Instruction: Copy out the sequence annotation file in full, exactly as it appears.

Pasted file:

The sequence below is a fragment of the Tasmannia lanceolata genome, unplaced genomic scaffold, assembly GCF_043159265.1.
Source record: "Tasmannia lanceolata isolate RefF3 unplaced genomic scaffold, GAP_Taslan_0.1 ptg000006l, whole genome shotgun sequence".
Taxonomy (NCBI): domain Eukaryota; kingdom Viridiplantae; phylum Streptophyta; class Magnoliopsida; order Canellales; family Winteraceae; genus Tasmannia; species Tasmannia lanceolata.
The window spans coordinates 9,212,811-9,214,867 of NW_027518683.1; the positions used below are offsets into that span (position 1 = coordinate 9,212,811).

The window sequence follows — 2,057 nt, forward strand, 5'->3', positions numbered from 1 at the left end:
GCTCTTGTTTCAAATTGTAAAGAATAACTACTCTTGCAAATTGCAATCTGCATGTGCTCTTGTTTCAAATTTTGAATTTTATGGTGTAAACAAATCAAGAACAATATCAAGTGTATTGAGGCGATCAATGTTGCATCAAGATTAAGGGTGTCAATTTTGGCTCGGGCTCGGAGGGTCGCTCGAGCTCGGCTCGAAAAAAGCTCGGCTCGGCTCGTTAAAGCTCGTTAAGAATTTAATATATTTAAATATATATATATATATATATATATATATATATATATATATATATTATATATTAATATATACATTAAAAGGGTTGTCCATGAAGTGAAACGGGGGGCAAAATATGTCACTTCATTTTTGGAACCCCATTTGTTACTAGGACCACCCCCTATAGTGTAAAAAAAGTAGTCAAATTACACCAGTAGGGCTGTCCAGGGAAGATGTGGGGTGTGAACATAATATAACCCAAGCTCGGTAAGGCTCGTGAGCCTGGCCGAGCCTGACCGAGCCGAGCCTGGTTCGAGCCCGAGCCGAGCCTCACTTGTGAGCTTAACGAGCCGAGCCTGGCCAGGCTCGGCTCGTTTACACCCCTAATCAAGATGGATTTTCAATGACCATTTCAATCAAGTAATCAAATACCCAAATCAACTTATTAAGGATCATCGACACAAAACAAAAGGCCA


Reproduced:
The sequence below is a fragment of the Tasmannia lanceolata genome, unplaced genomic scaffold, assembly GCF_043159265.1.
Source record: "Tasmannia lanceolata isolate RefF3 unplaced genomic scaffold, GAP_Taslan_0.1 ptg000006l, whole genome shotgun sequence".
Taxonomy (NCBI): domain Eukaryota; kingdom Viridiplantae; phylum Streptophyta; class Magnoliopsida; order Canellales; family Winteraceae; genus Tasmannia; species Tasmannia lanceolata.
The window spans coordinates 9,212,811-9,214,867 of NW_027518683.1; the positions used below are offsets into that span (position 1 = coordinate 9,212,811).

The window sequence follows — 2,057 nt, forward strand, 5'->3', positions numbered from 1 at the left end:
GCTCTTGTTTCAAATTGTAAAGAATAACTACTCTTGCAAATTGCAATCTGCATGTGCTCTTGTTTCAAATTTTGAATTTTATGGTGTAAACAAATCAAGAACAATATCAAGTGTATTGAGGCGATCAATGTTGCATCAAGATTAAGGGTGTCAATTTTGGCTCGGGCTCGGAGGGTCGCTCGAGCTCGGCTCGAAAAAAGCTCGGCTCGGCTCGTTAAAGCTCGTTAAGAATTTAATATATTTAAATATATATATATATATATATATATATATATATATATATATATATTATATATTAATATATACATTAAAAGGGTTGTCCATGAAGTGAAACGGGGGGCAAAATATGTCACTTCATTTTTGGAACCCCATTTGTTACTAGGACCACCCCCTATAGTGTAAAAAAAGTAGTCAAATTACACCAGTAGGGCTGTCCAGGGAAGATGTGGGGTGTGAACATAATATAACCCAAGCTCGGTAAGGCTCGTGAGCCTGGCCGAGCCTGACCGAGCCGAGCCTGGTTCGAGCCCGAGCCGAGCCTCACTTGTGAGCTTAACGAGCCGAGCCTGGCCAGGCTCGGCTCGTTTACACCCCTAATCAAGATGGATTTTCAATGACCATTTCAATCAAGTAATCAAATACCCAAATCAACTTATTAAGGATCATCGACACAAAACAAAAGGCCA